9 September 2010
Persuading Us Of Surveillance
In today’s world everyone sees surveillance as a positive aspect towards security. In William Staples’s “Everyday Surveillance” he challenges himself to convince his unaware educated readers that there is a downside to surveillance. He wants to inform his readers on things they most likely do not know about. Throughout his writing he is very persuasive, his use of surprising yet unknown facts, the way he gets his reader’s emotions running and his serious tone hooks his audience into believing the way he perceives surveillance to be in our everyday lives.
Right away Staples throws out some surprising facts that are shocking to hear to tries to get his reader’s thinking. As Staples tests you with these unknown facts, he wants his audience to seriously consider whether surveillance is a positive or negative thing. As he lays down the facts that he wants to present, he creates a sense of wonder in all of his readers’ minds. In paragraph two, Staples points out, “In New York City, more than two-thousand private surveillance cameras are taping citizens on public streets” (250). This is cause for concern if sat and thought upon, not being able to walk down the street or drive a car without being watched makes a person wonder what surveillance really is. Humans naturally love their privacy and when that is violated they get angry and even scared. The facts the author brings forth are the one’s that will potentially scare people. When people are scared they automatically become concerned about the different possibilities surveillance could accomplish. He persuades his audience by hooking them with these facts they are not informed with, and gets you on his side by seeing the downside of surveillance, and by putting things like this in your head he is proving his point that much easier.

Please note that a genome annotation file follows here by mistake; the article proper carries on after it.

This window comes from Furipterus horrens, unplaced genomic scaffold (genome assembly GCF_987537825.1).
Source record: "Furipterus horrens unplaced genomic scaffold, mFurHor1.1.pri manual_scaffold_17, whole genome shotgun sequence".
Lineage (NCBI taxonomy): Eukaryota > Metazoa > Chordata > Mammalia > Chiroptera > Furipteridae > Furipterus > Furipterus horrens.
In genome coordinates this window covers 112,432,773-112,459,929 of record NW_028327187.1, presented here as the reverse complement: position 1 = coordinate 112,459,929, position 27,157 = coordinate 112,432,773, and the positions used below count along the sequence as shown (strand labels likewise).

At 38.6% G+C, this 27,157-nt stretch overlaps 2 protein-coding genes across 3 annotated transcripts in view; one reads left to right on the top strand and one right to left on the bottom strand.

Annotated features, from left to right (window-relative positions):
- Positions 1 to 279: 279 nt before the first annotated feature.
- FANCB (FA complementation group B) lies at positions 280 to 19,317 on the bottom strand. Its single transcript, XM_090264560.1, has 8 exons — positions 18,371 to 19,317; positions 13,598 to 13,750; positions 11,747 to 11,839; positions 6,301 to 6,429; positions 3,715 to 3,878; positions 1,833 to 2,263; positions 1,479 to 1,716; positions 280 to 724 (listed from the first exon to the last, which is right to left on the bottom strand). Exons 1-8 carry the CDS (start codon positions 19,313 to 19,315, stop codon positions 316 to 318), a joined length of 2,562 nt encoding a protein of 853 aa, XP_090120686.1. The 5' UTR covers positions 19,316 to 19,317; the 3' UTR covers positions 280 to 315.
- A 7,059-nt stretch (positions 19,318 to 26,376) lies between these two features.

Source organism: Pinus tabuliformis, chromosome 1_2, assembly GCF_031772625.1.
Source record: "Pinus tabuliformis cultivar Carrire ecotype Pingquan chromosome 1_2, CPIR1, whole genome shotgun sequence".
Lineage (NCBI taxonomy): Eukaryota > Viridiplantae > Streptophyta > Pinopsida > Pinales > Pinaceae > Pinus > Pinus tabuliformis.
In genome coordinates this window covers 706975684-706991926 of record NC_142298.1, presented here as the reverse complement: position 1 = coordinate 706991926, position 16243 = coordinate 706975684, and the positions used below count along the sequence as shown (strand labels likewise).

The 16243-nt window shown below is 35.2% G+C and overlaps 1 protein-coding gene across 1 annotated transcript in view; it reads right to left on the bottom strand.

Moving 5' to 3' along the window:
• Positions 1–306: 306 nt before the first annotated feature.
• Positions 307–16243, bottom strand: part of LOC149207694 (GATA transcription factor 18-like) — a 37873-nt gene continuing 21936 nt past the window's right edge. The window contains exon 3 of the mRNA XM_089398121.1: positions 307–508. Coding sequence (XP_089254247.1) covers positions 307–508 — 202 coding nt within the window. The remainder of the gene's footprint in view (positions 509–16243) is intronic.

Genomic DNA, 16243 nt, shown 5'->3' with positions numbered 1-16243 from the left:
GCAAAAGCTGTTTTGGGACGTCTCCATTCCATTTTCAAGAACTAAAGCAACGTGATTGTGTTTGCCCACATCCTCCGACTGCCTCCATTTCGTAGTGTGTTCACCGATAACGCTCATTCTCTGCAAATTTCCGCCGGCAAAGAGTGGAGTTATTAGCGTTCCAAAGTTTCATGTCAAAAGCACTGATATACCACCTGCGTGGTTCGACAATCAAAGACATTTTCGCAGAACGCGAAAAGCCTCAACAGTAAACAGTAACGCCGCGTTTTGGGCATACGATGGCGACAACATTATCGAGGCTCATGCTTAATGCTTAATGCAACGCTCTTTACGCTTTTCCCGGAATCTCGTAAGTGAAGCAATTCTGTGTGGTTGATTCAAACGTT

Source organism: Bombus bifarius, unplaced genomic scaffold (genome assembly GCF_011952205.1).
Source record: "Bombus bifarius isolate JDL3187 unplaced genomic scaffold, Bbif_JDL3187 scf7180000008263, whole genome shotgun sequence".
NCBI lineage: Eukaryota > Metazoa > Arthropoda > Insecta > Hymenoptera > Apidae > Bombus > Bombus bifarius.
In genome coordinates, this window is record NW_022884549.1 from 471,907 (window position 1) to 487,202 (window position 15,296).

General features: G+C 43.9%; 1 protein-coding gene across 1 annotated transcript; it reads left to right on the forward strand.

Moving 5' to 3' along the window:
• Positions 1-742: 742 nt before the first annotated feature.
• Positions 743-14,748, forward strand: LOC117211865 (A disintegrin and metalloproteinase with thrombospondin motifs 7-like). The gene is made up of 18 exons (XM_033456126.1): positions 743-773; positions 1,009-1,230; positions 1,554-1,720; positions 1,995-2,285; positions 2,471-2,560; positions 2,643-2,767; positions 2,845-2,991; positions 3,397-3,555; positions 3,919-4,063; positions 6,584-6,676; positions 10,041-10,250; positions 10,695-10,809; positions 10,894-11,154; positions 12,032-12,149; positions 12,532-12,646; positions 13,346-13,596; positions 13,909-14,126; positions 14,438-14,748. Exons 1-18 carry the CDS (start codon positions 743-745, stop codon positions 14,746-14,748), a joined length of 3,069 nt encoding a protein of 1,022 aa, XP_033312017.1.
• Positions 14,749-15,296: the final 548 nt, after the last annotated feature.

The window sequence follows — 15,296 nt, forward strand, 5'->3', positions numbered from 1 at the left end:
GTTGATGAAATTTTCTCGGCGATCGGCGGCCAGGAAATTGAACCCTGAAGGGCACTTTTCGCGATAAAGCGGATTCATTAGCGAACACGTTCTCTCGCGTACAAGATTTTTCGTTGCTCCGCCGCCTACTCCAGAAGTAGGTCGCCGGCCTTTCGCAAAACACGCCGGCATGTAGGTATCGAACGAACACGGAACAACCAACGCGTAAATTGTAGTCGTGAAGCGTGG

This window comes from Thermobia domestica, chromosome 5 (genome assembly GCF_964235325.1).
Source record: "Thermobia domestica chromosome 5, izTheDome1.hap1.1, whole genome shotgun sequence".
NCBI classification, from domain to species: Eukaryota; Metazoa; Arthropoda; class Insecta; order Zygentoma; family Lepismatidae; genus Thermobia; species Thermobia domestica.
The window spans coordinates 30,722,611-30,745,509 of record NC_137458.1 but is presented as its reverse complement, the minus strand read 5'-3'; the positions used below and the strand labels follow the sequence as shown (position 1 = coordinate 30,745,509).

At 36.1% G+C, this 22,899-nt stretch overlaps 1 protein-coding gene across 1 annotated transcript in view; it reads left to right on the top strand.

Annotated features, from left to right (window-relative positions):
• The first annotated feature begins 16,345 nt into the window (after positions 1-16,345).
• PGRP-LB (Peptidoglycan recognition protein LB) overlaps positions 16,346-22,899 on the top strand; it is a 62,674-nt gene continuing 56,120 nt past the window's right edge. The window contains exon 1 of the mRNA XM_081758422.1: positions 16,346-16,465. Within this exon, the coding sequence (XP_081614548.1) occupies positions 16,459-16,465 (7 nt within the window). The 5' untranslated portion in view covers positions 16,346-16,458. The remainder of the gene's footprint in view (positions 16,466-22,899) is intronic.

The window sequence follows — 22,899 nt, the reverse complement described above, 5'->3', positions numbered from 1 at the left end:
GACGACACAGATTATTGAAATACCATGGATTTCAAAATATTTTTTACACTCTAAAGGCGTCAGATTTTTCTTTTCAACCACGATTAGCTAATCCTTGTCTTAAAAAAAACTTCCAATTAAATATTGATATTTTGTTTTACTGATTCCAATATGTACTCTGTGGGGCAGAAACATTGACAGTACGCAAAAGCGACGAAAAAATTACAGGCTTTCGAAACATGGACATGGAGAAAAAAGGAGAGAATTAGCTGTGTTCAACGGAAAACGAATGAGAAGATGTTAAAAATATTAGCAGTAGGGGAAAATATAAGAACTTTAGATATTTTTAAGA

Staples is also really good about getting his audience’s emotions flowing not...